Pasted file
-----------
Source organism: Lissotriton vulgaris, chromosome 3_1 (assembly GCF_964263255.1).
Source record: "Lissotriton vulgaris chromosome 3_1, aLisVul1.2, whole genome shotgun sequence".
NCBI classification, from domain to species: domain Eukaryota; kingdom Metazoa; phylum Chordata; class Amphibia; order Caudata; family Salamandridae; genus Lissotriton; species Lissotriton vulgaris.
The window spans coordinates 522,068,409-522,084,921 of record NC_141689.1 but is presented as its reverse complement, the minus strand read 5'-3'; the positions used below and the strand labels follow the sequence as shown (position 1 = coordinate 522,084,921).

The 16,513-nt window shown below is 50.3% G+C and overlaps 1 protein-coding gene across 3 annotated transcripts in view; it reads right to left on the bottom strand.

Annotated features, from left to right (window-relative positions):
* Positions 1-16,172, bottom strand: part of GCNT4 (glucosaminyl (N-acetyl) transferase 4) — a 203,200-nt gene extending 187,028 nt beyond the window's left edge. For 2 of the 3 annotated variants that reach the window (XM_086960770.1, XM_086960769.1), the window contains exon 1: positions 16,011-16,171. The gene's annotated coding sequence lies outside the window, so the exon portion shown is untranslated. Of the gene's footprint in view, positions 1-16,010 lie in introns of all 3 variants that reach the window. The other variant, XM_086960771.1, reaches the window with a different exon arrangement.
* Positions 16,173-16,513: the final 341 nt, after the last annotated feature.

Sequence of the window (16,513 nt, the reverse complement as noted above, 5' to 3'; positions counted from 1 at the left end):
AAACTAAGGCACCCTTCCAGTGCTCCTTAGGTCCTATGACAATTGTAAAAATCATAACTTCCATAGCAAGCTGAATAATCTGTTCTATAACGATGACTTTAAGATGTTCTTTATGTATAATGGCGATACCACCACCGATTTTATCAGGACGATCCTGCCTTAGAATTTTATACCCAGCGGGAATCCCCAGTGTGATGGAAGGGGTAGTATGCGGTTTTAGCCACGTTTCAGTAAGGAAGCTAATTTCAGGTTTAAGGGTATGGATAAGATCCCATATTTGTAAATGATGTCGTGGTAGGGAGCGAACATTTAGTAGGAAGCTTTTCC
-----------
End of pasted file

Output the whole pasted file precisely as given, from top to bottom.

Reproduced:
Source organism: Lissotriton vulgaris, chromosome 3_1 (assembly GCF_964263255.1).
Source record: "Lissotriton vulgaris chromosome 3_1, aLisVul1.2, whole genome shotgun sequence".
NCBI classification, from domain to species: domain Eukaryota; kingdom Metazoa; phylum Chordata; class Amphibia; order Caudata; family Salamandridae; genus Lissotriton; species Lissotriton vulgaris.
The window spans coordinates 522,068,409-522,084,921 of record NC_141689.1 but is presented as its reverse complement, the minus strand read 5'-3'; the positions used below and the strand labels follow the sequence as shown (position 1 = coordinate 522,084,921).

The 16,513-nt window shown below is 50.3% G+C and overlaps 1 protein-coding gene across 3 annotated transcripts in view; it reads right to left on the bottom strand.

Annotated features, from left to right (window-relative positions):
* Positions 1-16,172, bottom strand: part of GCNT4 (glucosaminyl (N-acetyl) transferase 4) — a 203,200-nt gene extending 187,028 nt beyond the window's left edge. For 2 of the 3 annotated variants that reach the window (XM_086960770.1, XM_086960769.1), the window contains exon 1: positions 16,011-16,171. The gene's annotated coding sequence lies outside the window, so the exon portion shown is untranslated. Of the gene's footprint in view, positions 1-16,010 lie in introns of all 3 variants that reach the window. The other variant, XM_086960771.1, reaches the window with a different exon arrangement.
* Positions 16,173-16,513: the final 341 nt, after the last annotated feature.

Sequence of the window (16,513 nt, the reverse complement as noted above, 5' to 3'; positions counted from 1 at the left end):
AAACTAAGGCACCCTTCCAGTGCTCCTTAGGTCCTATGACAATTGTAAAAATCATAACTTCCATAGCAAGCTGAATAATCTGTTCTATAACGATGACTTTAAGATGTTCTTTATGTATAATGGCGATACCACCACCGATTTTATCAGGACGATCCTGCCTTAGAATTTTATACCCAGCGGGAATCCCCAGTGTGATGGAAGGGGTAGTATGCGGTTTTAGCCACGTTTCAGTAAGGAAGCTAATTTCAGGTTTAAGGGTATGGATAAGATCCCATATTTGTAAATGATGTCGTGGTAGGGAGCGAACATTTAGTAGGAAGCTTTTCC